Jón Leifs’ music tends to extremes: of volume, ensemble size, harmony, and rhythm. As such, people either love it or hate it. I love it. True, it’s a comparatively hermetic, or “closed” style, with a limited range of expressive devices. Harmonic motion follows the parallel f... Continue Reading


Major Discoveries: Two Fine Finnish Violin Concertos

by David Hurwitz

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Here’s an easy call. These are two excellent violin concertos by two excellent Finnish composers. Einar Englund’s Violin Concerto is based on an expansive five-note motive (sound clip) that permeates all three movements, but never in a pointlessly repetitive or simplistic way. He was, in... Continue Reading


Paul Juon’s Pleasing Symphonic Music

by David Hurwitz

JuonJenk

Russian-German composer Paul Juon’s symphonic music already has featured on a couple of releases on the Sterling Label, while CPO has focused on the chamber music–until now. These two pieces date from the end of Juon’s life: the 1930s. They are both enjoyable, if not earth-shatteri... Continue Reading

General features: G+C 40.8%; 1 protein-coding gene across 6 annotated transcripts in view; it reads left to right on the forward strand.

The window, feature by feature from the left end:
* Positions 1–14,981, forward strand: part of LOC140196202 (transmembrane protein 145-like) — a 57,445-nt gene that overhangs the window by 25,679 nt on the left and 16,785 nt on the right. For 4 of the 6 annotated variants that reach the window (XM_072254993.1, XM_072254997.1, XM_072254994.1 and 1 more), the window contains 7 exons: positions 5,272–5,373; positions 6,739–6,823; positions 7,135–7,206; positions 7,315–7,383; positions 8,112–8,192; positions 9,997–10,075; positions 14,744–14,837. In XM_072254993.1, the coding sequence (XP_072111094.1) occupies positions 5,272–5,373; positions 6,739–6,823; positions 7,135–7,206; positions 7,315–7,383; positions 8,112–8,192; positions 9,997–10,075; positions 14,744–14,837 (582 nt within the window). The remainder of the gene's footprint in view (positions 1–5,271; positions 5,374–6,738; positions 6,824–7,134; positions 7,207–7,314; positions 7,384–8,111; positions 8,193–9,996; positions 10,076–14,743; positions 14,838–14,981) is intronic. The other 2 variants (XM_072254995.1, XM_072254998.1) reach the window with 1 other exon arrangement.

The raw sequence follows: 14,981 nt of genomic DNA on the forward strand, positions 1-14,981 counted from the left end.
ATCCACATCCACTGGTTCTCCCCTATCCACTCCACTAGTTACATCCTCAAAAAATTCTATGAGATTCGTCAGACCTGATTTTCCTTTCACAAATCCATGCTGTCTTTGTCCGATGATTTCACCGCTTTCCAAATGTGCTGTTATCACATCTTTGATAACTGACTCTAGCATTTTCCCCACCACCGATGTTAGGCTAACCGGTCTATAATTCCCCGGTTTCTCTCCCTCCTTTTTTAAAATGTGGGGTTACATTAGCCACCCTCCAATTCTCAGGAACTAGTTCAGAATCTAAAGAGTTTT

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Filling In The Gaps: Janácek’s Marvelous Mr. Broucek

by David Hurwitz

Hopefully this recording will do something to make up for the neglect of this, Janácek’s least known mature opera. Stylistically, he’s already the composer of Taras Bulba and the late operas: with the colorful juxtapositions of high and low instruments, the rhythmic ostinatos, luscious ... Continue Reading


Filling In The Gaps: Ravel’s (Yes, Ravel’s) Antar

by David Hurwitz

RavelAntar

Now here’s a novelty that fans of Ravel and Rimsky-Korsakov will want to hear. In 1910, the story of Antar reached the stage in Paris as a play, with incidental music by Ravel arranged out of Rimsky’s eponymous symphony/tone poem (with a bit of Mlada thrown in for good measure). There is... Continue Reading


Tone Poems From The “Cow Pat” School

by David Hurwitz

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Let’s be honest: Chandos couldn’t just come out and call this disc “Second String British Tone Poems,” but that’s what they are. With the exception of Bantock’s faux-Tchaikovsky-sounding The Witch of Atlas, all of them are pleasant, nature inspired effusions of re... Continue Reading


Splendid Recorded Premieres Of Four Alwyn Quartets

by Jed Distler